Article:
Reply
    • Wow, if everything else was reasonable, you were doing ok! Blancmange, I reckon now days they’d up sell that as creme caramel or something! I almost wish we’d had macaroni and cheese, I love that! Well provided it’s tasty, rather than tasteless. There was a fair bit of porrige, but I must have avoided it there, and still it daily in winter now. Oh and I had to goggle Cerevite!

      Reply
  5. Good luck with the challenge – it will be tough! When I was a live-in volunteer overseas, the volunteers would take turns cooking for the rest of the volunteers (up to 70 people). As a vegetarian I ended up eating a lot of pasta with tomato sauce, boiled veggies (and nothing else) and potato-based veggie burgers served with mashed potato. After a while I started helping in the kitchen, to try and teach people about vegetarian food, and to make sure I got a decent meal!

    Reply
    • Tell me about it – I LOVE eating out!! I can only imagine how unimaginative vego food might be in a bulk setting – especially when they aren’t ‘trained’ cooks or chefs. Actually I ate vego a lot at boarding school – the meat was so suspect. Some vego meals, like lasagne, were awesome. But if I never see another vego patty, it’ll be too soon – full of corn and peas, neither my close friends!

      Reply
  6. My kids go to an Anglican school – as day students, but my goodness the boarders eat well there! So maybe things have improved over time.
    Good luck with your eating in challenge. Remember to stock up the cupboards a bit more with some ‘fun’ foods so you will have something to fall back on when you feel like going out. Do you have some basic go-to foods for nights when you are really tired after work? Or whip up some soup and pop it in the freezer. You can do it!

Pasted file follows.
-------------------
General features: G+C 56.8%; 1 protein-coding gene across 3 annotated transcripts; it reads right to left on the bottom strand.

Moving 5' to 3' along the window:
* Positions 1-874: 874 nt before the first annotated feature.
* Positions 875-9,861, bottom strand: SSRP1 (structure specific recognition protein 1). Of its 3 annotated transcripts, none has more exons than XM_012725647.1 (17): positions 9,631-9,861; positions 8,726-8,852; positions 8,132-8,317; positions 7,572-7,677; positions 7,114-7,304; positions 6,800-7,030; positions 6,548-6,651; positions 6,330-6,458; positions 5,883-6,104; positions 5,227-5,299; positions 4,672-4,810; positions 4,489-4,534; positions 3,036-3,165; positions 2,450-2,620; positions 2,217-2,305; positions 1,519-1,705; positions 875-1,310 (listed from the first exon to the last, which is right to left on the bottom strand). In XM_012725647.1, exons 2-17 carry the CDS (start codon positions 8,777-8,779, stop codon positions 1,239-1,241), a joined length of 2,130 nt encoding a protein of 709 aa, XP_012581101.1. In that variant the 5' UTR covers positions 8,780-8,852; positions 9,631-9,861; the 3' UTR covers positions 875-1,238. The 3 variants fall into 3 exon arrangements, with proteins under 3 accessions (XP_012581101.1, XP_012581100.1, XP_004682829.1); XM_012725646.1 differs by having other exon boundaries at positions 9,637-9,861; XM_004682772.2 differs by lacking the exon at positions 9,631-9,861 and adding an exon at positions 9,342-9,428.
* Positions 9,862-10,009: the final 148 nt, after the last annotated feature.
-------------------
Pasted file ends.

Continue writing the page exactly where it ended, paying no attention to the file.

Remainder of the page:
Reply
    • Don’t get me wrong, we ate well (comparatively) at times. Hot meals for lunch are a blessing, that’s for sure. Like pizza pockets… mmm. So warm and yummy! As to it improving – it largely depends on the contractor. I’ve since worked in two boarding schools, and to be honest, they weren’t that much better – there’s only so many things you can make in bulk batches!

      You’re right, I do need some ‘fun’ food at home – I realise I’m stretching myself thin, trying to not eat out, not eat sugar, and not eat gluten! Mostly, I’m not too tired after work, getting home at 4pm is such a blessing. But if I’m really worse for wear, there’s always pasta and simple sauce. I also like to make souffle, as I always have the ingredients on hand, and it’s like baking, which I love. I do need to make some soup – at the moment I have leftover leek tart – yummo!

      Reply
  7. I never attended birding school, in high school I avoided all cafeteria food, and for elementary school.. Canned veggies became something I loathe. There is a taste which permeates the vegetable I can’t stand.

    Reply
    • Ah yeah you’ve mentioned your distaste for canned veggies. I find canned tomatos so convenient though! I don’t use any other canned vegies, that I can think of.

      Reply
  8. Another one here who never put sugar on oranges. And I don’t think it is a food trend I will take up. Weren’t other fruits offered? If oranges and apples were the only fruit on offer, it was pretty poor form for a school in Qld – where so much yummy fruit is grown.

    Reply
  9. Pingback: Random Round Up | livetolist

  10. Pingback: Friday – fun or not? | livetolist

  11. Pingback: July Challenge: No eating out | livetolist

Leave a Reply

Fill in your details below or click an icon to log in:

WordPress.com Logo

You are commenting using your WordPress.com account. Log Out / Change )

Twitter picture

You are commenting using your Twitter account. Log Out / Change )

Facebook photo

You are commenting using your Facebook account. Log Out / Change )

Google+ photo

You are commenting using your Google+ account. Log Out / Change )

Connecting to %s